If Lady Chiltern is the good angel of feminine modernity, Mrs. Cheveley is the dark angel. She's as Machiavellian and power-hungry as they come. Independence is her god. She may have to be married for economic reasons, but she won't conform to the role of a traditional wife. "Romance should never begin with sentiment," she says, "It should begin with science and end with a settlement" (3.101). In her mind, the best are those mutually back-scratching arrangements, such as she had with Baron Arnheim. She provided him with sex, he provided her with money. She's hoping for something equally streamlined and mutually beneficial with Lord Goring.
On the surface, Mrs. Cheveley is Lord Goring's match in wit, style, and unconventionality. They are both self-absorbed dandies who circumvent social expectations to gain freedom. They don't care what people say about them. We can imagine how they would have ended up together, as younger folks who knew themselves less well.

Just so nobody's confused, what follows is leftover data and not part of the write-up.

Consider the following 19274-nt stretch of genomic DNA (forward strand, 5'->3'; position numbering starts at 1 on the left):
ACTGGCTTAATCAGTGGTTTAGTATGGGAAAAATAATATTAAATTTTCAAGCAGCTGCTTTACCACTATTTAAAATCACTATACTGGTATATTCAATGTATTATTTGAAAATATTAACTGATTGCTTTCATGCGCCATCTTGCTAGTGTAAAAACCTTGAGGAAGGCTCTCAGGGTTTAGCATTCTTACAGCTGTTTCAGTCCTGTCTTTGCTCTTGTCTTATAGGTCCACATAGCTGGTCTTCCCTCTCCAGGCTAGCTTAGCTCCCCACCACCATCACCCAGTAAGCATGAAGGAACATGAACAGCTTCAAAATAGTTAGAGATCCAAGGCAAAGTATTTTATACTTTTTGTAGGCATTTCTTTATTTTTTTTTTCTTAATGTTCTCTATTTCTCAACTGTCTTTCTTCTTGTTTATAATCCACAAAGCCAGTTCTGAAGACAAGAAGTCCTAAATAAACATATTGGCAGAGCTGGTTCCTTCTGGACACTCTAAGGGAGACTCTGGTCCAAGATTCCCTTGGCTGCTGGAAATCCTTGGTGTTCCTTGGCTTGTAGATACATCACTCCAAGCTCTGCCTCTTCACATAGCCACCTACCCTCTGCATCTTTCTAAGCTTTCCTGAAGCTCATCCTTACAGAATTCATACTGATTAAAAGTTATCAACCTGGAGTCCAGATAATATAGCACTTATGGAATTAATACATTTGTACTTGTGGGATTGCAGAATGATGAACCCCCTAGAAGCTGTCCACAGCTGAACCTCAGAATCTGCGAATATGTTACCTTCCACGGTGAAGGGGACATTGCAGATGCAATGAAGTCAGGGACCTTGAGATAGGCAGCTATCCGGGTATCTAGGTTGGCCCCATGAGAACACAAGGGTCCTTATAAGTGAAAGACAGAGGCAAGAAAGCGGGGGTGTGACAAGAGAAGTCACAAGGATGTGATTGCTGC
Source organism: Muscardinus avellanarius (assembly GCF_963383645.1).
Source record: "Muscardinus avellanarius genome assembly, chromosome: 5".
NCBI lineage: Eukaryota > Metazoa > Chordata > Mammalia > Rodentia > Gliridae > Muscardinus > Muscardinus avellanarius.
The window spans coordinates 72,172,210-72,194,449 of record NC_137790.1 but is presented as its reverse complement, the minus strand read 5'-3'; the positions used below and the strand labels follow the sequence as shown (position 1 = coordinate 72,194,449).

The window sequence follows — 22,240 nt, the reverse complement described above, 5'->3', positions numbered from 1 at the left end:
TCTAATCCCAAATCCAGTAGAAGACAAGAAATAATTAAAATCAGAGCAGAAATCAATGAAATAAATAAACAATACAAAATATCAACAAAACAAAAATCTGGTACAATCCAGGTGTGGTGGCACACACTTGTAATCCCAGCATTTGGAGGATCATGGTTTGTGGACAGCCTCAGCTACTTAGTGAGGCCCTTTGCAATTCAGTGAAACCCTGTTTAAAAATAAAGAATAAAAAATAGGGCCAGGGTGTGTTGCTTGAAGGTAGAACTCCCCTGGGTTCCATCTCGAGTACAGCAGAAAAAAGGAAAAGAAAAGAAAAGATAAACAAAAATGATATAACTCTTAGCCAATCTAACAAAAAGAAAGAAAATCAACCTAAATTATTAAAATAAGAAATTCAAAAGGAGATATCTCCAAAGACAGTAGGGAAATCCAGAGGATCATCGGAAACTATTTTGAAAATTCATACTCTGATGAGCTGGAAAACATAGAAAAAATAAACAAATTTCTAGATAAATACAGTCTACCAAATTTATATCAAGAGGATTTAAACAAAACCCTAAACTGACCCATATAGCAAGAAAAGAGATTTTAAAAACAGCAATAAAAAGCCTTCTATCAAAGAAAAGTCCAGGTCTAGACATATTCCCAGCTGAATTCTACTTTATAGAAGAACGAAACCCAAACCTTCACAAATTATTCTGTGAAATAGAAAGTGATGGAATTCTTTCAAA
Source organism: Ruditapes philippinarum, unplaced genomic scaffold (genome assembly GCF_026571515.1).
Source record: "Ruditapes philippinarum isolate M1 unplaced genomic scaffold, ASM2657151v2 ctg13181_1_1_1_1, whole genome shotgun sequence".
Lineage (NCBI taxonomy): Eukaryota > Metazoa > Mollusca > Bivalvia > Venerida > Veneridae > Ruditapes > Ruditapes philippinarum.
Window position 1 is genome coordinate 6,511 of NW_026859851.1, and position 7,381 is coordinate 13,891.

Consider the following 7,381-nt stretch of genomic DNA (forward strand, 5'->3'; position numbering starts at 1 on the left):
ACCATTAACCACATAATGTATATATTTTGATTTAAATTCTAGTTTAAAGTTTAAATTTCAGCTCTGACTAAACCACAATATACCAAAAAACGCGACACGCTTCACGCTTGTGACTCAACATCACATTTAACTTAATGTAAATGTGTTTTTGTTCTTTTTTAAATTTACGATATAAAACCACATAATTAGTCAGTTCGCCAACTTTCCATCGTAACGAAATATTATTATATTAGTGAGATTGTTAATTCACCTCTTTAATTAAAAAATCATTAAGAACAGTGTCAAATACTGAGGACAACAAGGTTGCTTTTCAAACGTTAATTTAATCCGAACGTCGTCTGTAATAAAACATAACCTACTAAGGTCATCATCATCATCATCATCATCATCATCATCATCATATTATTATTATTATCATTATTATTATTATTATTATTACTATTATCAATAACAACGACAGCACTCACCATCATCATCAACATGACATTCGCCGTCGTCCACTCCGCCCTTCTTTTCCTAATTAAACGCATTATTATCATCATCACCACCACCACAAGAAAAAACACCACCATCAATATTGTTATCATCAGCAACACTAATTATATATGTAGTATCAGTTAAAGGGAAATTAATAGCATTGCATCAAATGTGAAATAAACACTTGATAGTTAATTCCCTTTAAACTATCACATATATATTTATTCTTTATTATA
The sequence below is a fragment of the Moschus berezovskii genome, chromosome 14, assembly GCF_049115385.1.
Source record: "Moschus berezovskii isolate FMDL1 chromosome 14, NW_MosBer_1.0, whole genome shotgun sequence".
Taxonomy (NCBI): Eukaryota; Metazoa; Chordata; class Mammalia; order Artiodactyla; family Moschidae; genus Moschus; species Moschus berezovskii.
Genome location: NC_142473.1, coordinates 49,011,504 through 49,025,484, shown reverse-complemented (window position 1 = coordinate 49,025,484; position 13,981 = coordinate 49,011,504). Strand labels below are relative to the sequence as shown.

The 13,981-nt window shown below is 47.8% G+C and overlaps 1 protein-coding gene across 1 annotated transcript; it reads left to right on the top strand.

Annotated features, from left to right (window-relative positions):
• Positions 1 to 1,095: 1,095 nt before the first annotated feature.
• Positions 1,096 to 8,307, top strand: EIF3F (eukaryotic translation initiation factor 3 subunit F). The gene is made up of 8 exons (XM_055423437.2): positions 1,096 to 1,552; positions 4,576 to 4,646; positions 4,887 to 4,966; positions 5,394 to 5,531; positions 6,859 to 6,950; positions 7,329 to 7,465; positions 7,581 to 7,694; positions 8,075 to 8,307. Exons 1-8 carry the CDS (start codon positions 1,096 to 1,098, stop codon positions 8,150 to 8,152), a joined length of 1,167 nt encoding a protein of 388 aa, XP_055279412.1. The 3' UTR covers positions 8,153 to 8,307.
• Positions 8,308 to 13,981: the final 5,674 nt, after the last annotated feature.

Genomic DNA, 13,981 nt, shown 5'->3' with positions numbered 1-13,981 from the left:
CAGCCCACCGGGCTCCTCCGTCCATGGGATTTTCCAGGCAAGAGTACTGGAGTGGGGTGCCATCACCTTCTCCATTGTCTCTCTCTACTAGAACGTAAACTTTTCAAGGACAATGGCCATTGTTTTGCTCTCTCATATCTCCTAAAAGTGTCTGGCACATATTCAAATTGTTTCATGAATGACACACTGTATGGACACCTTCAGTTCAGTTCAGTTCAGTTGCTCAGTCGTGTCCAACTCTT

The problem is: at heart Lord Goring's romantic, while Mrs. Cheveley's pragmatic. Her pragmatism has to do with circumstance: "At that time I was poor; you were rich, " she tells Lord Goring of their engagement (3.221). Who does this sound like? Remember this: "I was twenty-two at the time, and I had the double misfortune of being well-born and poor, two unforgivable things nowadays" (2.21). That's right – Sir Robert and Mrs. Cheveley are two peas in a pod. She was poor and ambitious, just like him. Mrs. Cheveley may be the play's villain, but by giving some hints at a motive we can understand, Wilde helps us see her as a human being.